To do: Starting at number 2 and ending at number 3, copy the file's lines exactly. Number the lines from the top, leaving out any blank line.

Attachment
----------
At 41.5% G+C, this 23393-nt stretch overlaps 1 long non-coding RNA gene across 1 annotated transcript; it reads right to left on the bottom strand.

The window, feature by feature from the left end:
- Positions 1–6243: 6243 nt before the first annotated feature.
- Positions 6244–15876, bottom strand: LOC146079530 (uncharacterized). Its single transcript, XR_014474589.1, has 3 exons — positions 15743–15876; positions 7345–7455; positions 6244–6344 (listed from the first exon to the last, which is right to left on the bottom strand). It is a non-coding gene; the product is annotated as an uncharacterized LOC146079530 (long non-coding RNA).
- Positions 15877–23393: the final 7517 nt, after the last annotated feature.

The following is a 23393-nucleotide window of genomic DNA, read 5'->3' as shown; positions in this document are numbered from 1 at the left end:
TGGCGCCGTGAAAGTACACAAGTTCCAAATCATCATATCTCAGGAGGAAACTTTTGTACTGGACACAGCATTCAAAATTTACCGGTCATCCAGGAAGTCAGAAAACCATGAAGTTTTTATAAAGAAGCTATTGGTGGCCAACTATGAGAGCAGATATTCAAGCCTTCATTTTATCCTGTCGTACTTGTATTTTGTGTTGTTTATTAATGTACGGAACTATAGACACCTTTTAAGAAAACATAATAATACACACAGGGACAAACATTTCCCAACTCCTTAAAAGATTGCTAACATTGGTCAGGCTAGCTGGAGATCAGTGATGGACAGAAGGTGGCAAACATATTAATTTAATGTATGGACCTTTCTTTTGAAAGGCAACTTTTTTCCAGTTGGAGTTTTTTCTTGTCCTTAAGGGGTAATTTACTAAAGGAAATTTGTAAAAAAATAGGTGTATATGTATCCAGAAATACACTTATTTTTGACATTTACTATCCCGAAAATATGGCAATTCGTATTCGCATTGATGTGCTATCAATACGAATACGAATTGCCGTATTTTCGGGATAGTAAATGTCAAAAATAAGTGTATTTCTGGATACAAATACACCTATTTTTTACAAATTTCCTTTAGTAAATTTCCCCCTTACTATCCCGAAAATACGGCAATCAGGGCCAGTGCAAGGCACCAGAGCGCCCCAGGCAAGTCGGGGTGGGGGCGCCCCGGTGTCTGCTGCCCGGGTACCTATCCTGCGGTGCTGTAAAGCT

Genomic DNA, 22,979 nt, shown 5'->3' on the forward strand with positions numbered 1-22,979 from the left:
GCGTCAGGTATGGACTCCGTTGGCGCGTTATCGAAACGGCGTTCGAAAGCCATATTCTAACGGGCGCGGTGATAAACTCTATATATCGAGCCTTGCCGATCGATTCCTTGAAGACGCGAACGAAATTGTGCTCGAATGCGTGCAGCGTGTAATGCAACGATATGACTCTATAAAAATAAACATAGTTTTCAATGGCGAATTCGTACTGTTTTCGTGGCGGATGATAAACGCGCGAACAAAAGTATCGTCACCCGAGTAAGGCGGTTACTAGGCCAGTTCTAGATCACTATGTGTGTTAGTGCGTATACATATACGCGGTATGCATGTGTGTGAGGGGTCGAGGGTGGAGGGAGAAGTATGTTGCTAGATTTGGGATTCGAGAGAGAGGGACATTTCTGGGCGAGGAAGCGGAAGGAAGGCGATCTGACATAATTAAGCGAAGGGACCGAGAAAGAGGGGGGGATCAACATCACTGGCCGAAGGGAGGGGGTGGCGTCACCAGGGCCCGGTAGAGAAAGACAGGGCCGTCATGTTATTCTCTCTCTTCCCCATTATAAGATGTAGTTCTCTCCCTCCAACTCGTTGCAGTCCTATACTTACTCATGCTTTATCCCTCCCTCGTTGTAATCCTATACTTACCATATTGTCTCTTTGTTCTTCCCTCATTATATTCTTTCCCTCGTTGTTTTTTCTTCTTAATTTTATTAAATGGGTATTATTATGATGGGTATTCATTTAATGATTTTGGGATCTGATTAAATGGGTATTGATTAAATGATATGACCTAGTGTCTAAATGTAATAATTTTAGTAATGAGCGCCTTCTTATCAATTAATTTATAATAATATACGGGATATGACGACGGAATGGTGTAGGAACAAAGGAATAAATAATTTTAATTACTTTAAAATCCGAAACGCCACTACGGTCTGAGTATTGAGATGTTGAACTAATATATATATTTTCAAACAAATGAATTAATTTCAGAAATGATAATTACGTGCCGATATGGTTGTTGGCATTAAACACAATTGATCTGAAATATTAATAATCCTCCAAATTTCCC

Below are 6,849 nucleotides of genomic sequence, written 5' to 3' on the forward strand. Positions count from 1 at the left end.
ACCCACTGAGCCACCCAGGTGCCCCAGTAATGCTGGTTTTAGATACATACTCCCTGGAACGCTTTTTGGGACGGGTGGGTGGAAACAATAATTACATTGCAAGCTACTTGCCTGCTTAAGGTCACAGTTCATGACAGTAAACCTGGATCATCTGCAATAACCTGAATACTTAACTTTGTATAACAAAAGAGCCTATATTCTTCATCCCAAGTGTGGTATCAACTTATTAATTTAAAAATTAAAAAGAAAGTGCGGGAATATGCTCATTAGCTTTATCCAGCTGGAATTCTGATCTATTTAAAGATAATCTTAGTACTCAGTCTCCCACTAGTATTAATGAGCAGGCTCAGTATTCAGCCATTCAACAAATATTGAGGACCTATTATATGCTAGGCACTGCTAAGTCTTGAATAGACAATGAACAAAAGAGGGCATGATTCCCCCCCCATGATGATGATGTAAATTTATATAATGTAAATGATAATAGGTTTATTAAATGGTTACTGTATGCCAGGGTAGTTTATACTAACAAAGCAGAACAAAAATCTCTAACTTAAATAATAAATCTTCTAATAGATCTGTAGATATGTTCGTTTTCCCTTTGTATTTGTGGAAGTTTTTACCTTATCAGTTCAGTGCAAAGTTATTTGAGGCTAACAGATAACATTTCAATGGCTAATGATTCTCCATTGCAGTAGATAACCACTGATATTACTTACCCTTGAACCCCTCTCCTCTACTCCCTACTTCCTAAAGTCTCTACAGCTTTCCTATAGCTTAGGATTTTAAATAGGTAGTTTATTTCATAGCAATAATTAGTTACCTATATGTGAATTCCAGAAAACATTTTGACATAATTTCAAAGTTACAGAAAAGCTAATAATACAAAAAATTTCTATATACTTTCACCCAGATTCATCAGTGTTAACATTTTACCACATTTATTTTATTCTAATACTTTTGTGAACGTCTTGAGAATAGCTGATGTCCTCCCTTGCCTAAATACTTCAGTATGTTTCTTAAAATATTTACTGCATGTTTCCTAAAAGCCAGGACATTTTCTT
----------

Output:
The window, feature by feature from the left end:
- Positions 1–6243: 6243 nt before the first annotated feature.